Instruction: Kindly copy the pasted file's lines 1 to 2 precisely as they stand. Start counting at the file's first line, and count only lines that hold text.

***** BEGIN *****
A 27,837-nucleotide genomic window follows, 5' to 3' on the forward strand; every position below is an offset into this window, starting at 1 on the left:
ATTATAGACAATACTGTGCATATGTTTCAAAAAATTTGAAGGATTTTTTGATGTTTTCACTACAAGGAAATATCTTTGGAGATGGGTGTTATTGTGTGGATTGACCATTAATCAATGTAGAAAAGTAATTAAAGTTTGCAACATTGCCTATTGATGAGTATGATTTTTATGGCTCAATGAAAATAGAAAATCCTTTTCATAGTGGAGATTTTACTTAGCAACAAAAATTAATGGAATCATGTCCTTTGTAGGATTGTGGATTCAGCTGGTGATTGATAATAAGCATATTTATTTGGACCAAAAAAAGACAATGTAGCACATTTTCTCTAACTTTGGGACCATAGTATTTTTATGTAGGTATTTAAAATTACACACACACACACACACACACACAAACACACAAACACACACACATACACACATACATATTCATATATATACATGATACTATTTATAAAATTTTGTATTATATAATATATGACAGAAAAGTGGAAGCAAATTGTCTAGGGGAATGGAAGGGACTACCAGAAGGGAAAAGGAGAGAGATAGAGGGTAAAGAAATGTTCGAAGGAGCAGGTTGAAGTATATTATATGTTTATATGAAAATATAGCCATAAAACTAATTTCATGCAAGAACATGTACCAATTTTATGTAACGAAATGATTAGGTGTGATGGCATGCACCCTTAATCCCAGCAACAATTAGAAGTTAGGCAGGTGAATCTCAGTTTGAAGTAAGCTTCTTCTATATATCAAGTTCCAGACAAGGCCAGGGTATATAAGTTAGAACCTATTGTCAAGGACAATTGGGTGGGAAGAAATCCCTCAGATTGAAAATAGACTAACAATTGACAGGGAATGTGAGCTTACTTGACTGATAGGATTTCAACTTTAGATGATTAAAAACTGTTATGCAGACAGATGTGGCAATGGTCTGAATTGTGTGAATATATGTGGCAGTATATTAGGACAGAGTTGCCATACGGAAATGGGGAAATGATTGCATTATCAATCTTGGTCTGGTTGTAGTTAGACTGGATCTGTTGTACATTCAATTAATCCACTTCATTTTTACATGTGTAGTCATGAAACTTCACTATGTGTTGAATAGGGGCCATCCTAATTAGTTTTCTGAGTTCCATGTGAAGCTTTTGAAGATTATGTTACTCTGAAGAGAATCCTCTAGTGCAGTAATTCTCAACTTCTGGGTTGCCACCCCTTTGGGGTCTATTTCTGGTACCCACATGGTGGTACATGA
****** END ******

A 27,837-nucleotide genomic window follows, 5' to 3' on the forward strand; every position below is an offset into this window, starting at 1 on the left:
ATTATAGACAATACTGTGCATATGTTTCAAAAAATTTGAAGGATTTTTTGATGTTTTCACTACAAGGAAATATCTTTGGAGATGGGTGTTATTGTGTGGATTGACCATTAATCAATGTAGAAAAGTAATTAAAGTTTGCAACATTGCCTATTGATGAGTATGATTTTTATGGCTCAATGAAAATAGAAAATCCTTTTCATAGTGGAGATTTTACTTAGCAACAAAAATTAATGGAATCATGTCCTTTGTAGGATTGTGGATTCAGCTGGTGATTGATAATAAGCATATTTATTTGGACCAAAAAAAGACAATGTAGCACATTTTCTCTAACTTTGGGACCATAGTATTTTTATGTAGGTATTTAAAATTACACACACACACACACACACACACAAACACACAAACACACACACATACACACATACATATTCATATATATACATGATACTATTTATAAAATTTTGTATTATATAATATATGACAGAAAAGTGGAAGCAAATTGTCTAGGGGAATGGAAGGGACTACCAGAAGGGAAAAGGAGAGAGATAGAGGGTAAAGAAATGTTCGAAGGAGCAGGTTGAAGTATATTATATGTTTATATGAAAATATAGCCATAAAACTAATTTCATGCAAGAACATGTACCAATTTTATGTAACGAAATGATTAGGTGTGATGGCATGCACCCTTAATCCCAGCAACAATTAGAAGTTAGGCAGGTGAATCTCAGTTTGAAGTAAGCTTCTTCTATATATCAAGTTCCAGACAAGGCCAGGGTATATAAGTTAGAACCTATTGTCAAGGACAATTGGGTGGGAAGAAATCCCTCAGATTGAAAATAGACTAACAATTGACAGGGAATGTGAGCTTACTTGACTGATAGGATTTCAACTTTAGATGATTAAAAACTGTTATGCAGACAGATGTGGCAATGGTCTGAATTGTGTGAATATATGTGGCAGTATATTAGGACAGAGTTGCCATACGGAAATGGGGAAATGATTGCATTATCAATCTTGGTCTGGTTGTAGTTAGACTGGATCTGTTGTACATTCAATTAATCCACTTCATTTTTACATGTGTAGTCATGAAACTTCACTATGTGTTGAATAGGGGCCATCCTAATTAGTTTTCTGAGTTCCATGTGAAGCTTTTGAAGATTATGTTACTCTGAAGAGAATCCTCTAGTGCAGTAATTCTCAACTTCTGGGTTGCCACCCCTTTGGGGTCTATTTCTGGTACCCACATGGTGGTACATGA